Beneath the crystal-clear waters of the Indian Ocean island nation of the Seychelles, a fight is growing to save the coral reefs that shelter a range of creatures, from tiny invertebrates to the sp

A new study of the faeces of captive seals has shown that microplastics can travel high up the food chain and affect even the large predators of the oceans.

Terpios hoshinota is an encrusting cyanobacteriosponge which grows aggressively over live coral colonies and has been reported to undergo outbreaks which kill corals. In an underwater survey conducted on the reefs of Gulf of Mannar, an outbreak of this coral-invading sponge was witnessed for the first time.

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MUMBAI: Fishermen groups in Mumbai have opposed the site shortlisted for the proposed Shivaji memorial once again.

Pelagic ecosystems are dynamic ocean regions whose immense natural capital is affected by climate change, pollution, and commercial fisheries. Trophic level–based indicators derived from fishery catch data may reveal the food web status of these systems, but the utility of these metrics has been debated because of targeting bias in fisheries catch. We analyze a unique, fishery-independent data set of North Pacific seabird tissues to inform ecosystem trends over 13 decades (1890s to 2010s).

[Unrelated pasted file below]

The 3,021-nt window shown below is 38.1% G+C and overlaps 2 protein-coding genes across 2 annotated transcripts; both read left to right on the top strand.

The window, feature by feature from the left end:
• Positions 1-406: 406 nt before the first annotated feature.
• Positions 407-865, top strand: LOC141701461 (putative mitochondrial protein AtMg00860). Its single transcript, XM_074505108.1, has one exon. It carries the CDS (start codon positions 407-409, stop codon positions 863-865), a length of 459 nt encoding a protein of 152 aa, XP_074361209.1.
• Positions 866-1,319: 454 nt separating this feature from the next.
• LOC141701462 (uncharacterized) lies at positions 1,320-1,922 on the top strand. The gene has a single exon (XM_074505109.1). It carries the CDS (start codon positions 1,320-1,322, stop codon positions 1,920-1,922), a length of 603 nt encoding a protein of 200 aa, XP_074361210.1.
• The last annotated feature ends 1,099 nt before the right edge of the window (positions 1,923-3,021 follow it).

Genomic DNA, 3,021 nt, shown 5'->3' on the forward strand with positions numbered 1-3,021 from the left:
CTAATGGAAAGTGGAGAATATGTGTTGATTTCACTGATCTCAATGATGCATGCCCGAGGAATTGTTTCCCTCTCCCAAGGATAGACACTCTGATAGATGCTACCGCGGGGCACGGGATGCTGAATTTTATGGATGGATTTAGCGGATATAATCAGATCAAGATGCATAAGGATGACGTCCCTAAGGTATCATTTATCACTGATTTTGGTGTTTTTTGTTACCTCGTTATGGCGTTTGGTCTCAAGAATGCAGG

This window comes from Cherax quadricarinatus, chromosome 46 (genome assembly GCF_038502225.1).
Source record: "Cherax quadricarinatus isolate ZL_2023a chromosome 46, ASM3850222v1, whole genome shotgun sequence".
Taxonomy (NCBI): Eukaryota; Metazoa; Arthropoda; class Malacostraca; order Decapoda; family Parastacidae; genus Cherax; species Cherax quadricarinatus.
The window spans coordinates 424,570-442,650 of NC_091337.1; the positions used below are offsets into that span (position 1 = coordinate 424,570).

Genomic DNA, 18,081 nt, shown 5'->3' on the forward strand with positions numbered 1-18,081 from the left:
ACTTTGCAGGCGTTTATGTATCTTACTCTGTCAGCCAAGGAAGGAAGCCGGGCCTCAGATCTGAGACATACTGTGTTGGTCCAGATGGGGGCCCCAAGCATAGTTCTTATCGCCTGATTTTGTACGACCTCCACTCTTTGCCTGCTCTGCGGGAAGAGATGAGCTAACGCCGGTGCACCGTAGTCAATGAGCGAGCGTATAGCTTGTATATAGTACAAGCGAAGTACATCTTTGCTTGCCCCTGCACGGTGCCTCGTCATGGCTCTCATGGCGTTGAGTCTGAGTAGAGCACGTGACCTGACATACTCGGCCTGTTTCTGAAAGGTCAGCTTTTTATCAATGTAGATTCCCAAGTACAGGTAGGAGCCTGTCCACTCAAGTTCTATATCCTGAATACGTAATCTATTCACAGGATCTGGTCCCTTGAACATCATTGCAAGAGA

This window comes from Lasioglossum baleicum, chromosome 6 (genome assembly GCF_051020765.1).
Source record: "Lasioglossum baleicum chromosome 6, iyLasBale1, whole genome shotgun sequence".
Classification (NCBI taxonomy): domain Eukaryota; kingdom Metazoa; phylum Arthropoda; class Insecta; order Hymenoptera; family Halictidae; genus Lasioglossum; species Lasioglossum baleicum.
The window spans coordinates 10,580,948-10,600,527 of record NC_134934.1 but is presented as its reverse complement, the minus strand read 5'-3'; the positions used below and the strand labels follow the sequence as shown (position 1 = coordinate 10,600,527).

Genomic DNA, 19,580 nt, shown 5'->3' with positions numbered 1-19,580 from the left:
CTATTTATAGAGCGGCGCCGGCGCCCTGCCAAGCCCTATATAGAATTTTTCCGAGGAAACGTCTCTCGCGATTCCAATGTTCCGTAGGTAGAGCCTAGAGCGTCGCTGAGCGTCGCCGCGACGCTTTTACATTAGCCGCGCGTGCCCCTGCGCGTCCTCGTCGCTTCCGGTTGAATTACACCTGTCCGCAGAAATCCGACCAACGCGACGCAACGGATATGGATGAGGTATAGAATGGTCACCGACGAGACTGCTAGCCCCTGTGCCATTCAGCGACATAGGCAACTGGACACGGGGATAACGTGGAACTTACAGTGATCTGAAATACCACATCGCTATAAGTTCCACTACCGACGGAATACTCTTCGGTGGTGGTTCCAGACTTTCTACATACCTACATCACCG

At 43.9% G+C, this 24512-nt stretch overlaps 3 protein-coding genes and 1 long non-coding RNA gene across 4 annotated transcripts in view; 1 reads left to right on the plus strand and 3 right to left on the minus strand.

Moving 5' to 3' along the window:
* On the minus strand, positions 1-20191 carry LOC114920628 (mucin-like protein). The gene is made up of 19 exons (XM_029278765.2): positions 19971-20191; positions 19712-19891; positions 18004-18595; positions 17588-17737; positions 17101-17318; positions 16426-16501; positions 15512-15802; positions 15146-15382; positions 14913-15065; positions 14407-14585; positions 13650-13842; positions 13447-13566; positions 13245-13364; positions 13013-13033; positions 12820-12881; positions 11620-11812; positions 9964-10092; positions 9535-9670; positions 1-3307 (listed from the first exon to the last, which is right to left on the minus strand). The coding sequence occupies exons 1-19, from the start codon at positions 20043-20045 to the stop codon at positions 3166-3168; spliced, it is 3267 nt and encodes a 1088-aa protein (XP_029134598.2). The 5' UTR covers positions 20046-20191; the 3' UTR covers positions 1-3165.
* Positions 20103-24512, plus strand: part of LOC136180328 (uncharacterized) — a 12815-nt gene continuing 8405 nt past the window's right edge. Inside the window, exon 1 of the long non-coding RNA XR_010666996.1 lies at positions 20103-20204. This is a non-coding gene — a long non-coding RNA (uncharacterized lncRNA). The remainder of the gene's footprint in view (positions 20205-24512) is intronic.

The seas surrounding India, namely Arabian Sea (AS) and Bay of Bengal (BoB) with their associated coastal embayments form one of the highly productive areas and biodiversity hotspots in the tropics contributing profusely to the socio-economic front of the region. Therefore, acquiring knowledge on the climate change scenario of this region and its impacts on marine ecosystems in general and planktons, in particular, is considered crucial for better resilience.

CHENNAI: A Year has passed since the oil spill off Ennore coast on January 28, 2017.

The world’s oceans rose to the highest temperatures ever recorded by far in 2017, scientists have warned.

Scientists have found that plastic trash - ubiquitous throughout the world's oceans - massively increases the chance of disease in corals.

Plastic waste can promote microbial colonization by pathogens implicated in outbreaks of disease in the ocean. We assessed the influence of plastic waste on disease risk in 124,000 reef-building corals from 159 reefs in the Asia-Pacific region. The likelihood of disease increases from 4% to 89% when corals are in contact with plastic. Structurally complex corals are eight times more likely to be affected by plastic, suggesting that microhabitats for reef-associated organisms and valuable fisheries will be disproportionately affected.